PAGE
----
Sunday’s big football matchup is often called the Big Game – notably by the brands that aren’t sponsoring the event and want to avoid trademark litigation. But it is a game with sky-high stakes in the marketing world: Should brands spend millions for 30 seconds of airtime in front of the largest American television audience of the year? What’s the expected return on investment? What tone should they strike? What if they fumble?  

Every year, marketers at every stage of their careers – from students to CMOs – ask me these questions. The truth is, the answer varies depending on your brand, your consumers, your community and your company. Here are some insights to consider: 

Marketing truth: Consumers feel more positively about brands that support events in their passion category. Live events in sports and entertainment present a unique opportunity for brands.

A cultural phenomenon: The Big Game is a huge phenomenon in the U.S., with passionate viewership. It has become a cultural event that also acts as a platform for brands to showcase advertisements that are unique and different. It’s not just marketers who pay attention — consumers look forward to seeing what’s new from brands.  

The opportunity: In a world where folks are all watching recorded content on their own time, this brings many people to the table. Catching them all in one moment is a powerful thing. 

Is it worth it? Not every brand can afford to advertise on Sunday. An ad can cost $5 million. Thirty seconds and poof, it’s gone. Whether it was worth it depends on the brand and how well they can capitalize on the opportunity. It should not just be a one-and-done ad placement, but rather a true alignment and investment around the passion on a sustained basis.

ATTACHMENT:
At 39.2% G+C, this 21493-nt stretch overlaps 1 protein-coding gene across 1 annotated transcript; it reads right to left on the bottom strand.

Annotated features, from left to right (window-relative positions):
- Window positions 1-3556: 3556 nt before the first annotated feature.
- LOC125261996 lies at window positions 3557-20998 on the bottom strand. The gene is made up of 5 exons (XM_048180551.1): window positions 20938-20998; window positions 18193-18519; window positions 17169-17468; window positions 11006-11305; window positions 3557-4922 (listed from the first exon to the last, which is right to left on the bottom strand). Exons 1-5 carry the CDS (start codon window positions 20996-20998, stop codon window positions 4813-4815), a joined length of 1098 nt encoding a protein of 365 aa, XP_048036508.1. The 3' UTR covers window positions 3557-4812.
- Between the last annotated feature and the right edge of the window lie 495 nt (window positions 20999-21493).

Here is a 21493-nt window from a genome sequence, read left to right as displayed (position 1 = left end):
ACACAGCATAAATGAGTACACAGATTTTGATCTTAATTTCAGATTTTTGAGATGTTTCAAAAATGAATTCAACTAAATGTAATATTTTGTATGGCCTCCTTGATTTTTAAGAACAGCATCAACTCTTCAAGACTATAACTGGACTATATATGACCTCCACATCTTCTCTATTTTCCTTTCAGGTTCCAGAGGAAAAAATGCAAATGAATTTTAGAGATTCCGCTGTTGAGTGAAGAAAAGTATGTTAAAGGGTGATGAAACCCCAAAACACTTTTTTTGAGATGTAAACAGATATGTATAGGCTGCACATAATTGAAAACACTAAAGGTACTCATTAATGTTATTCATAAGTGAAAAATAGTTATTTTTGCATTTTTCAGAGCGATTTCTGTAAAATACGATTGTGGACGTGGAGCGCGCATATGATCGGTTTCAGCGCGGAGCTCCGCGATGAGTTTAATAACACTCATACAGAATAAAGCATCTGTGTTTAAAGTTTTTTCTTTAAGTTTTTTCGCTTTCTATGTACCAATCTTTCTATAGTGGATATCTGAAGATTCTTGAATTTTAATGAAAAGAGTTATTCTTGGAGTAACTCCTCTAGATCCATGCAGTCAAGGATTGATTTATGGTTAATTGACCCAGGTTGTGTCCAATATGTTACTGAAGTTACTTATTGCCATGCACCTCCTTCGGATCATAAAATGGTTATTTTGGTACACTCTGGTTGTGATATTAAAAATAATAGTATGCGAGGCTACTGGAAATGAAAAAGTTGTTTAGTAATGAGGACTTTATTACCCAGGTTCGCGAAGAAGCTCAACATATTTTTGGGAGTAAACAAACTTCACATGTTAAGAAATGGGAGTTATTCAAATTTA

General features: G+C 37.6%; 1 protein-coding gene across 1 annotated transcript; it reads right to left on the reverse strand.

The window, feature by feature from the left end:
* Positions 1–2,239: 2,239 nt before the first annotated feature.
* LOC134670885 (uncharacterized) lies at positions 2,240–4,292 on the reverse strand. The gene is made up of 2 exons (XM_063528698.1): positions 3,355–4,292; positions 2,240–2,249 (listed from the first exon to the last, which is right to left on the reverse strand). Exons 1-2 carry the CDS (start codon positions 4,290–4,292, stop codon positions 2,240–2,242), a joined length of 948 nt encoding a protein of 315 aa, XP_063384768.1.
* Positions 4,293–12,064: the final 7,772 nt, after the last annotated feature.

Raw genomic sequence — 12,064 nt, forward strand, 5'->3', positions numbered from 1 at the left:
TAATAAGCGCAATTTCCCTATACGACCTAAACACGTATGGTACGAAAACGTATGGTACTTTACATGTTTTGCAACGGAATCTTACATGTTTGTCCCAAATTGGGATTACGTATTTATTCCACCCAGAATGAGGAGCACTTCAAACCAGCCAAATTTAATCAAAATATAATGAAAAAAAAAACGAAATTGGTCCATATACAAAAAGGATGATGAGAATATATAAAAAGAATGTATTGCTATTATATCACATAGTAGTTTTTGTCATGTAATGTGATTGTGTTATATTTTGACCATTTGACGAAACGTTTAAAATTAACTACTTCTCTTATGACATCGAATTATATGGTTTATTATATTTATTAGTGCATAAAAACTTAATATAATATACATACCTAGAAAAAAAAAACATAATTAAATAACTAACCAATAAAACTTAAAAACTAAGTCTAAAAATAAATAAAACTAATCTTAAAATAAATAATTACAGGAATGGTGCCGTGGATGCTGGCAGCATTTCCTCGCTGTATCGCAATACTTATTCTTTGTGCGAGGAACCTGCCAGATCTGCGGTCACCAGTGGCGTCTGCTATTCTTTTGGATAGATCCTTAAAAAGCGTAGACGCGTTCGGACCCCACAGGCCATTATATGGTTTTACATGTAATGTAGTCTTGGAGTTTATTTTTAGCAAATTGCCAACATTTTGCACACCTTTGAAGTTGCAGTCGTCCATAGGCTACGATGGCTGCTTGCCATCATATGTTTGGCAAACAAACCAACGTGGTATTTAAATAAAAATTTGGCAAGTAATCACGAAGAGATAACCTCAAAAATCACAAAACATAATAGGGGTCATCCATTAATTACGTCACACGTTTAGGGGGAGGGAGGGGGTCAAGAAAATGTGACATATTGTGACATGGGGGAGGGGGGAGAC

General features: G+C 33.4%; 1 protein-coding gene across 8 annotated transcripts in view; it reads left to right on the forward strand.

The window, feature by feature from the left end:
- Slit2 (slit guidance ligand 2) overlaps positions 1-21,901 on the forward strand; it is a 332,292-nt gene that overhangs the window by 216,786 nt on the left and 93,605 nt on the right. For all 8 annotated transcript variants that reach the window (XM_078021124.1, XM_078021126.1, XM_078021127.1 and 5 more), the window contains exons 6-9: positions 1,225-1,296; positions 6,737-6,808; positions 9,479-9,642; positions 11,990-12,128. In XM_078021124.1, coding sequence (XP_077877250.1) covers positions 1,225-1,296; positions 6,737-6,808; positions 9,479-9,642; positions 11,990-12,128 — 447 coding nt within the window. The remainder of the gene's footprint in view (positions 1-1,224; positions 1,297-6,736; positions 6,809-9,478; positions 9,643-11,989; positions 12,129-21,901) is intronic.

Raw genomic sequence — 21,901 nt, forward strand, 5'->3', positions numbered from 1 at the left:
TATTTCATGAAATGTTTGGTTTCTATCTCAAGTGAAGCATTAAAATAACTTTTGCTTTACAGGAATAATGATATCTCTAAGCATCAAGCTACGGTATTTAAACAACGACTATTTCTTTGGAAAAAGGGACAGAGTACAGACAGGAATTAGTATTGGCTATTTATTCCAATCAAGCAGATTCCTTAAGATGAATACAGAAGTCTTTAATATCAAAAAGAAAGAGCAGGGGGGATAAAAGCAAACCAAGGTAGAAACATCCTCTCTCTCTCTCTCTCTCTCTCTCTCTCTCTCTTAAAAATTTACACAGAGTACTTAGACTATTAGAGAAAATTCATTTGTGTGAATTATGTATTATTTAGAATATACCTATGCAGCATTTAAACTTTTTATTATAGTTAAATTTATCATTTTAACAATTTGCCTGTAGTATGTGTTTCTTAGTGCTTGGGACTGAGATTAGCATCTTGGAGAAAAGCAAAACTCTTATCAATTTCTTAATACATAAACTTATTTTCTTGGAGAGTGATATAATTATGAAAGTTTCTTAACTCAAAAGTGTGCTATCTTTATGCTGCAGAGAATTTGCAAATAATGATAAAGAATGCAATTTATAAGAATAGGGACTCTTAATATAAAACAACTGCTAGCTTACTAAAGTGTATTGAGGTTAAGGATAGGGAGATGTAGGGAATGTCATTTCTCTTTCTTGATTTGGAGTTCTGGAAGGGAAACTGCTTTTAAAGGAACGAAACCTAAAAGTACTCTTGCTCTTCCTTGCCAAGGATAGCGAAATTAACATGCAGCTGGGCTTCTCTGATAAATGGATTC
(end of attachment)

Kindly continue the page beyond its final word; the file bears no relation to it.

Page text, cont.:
Authenticity and creativity matters: If everyone does the same thing, there will be a sea of sameness. As a marketer, it’s important to come up with authentic, creative ways to showcase the unique values, characteristics and personality traits of your brand while tapping into the passion of your consumer. Nike and Pepsi have really integrated into the culture of their communities, and when they come out with something it’s very natural. 

What’s different in 2021? This year, we have seen a number of traditional brands drop out (Budweiser, Coca-Cola, Facebook, Ford, Hyundai, Olay, Sabra, Planters, Audi). Other brands have jumped in (Uber Eats, ScottsMiracle-Gro, Fiverr, DoorDash). There seems to be a more visible churn than in previous years, which is neither good nor bad. Many companies are going through a significant challenge because of COVID-19, and life has not returned to normal. Every brand must reevaluate strategy, how much they want to spend, and where they want to spend.

Will people watch? With people locked in their homes and looking for entertainment, one would think the viewership of live events this year would be very high. However, viewership numbers might look different. Traditional viewing parties in people’s homes and restaurants won’t be taking place. Many people have cut the cord, but it’s likely people will still find a way to watch outside the traditional media channels because it’s an exciting moment and for the energy. This muddles the scene quite a bit. 

It will be interesting to see how this weekend plays out on, and off, the field.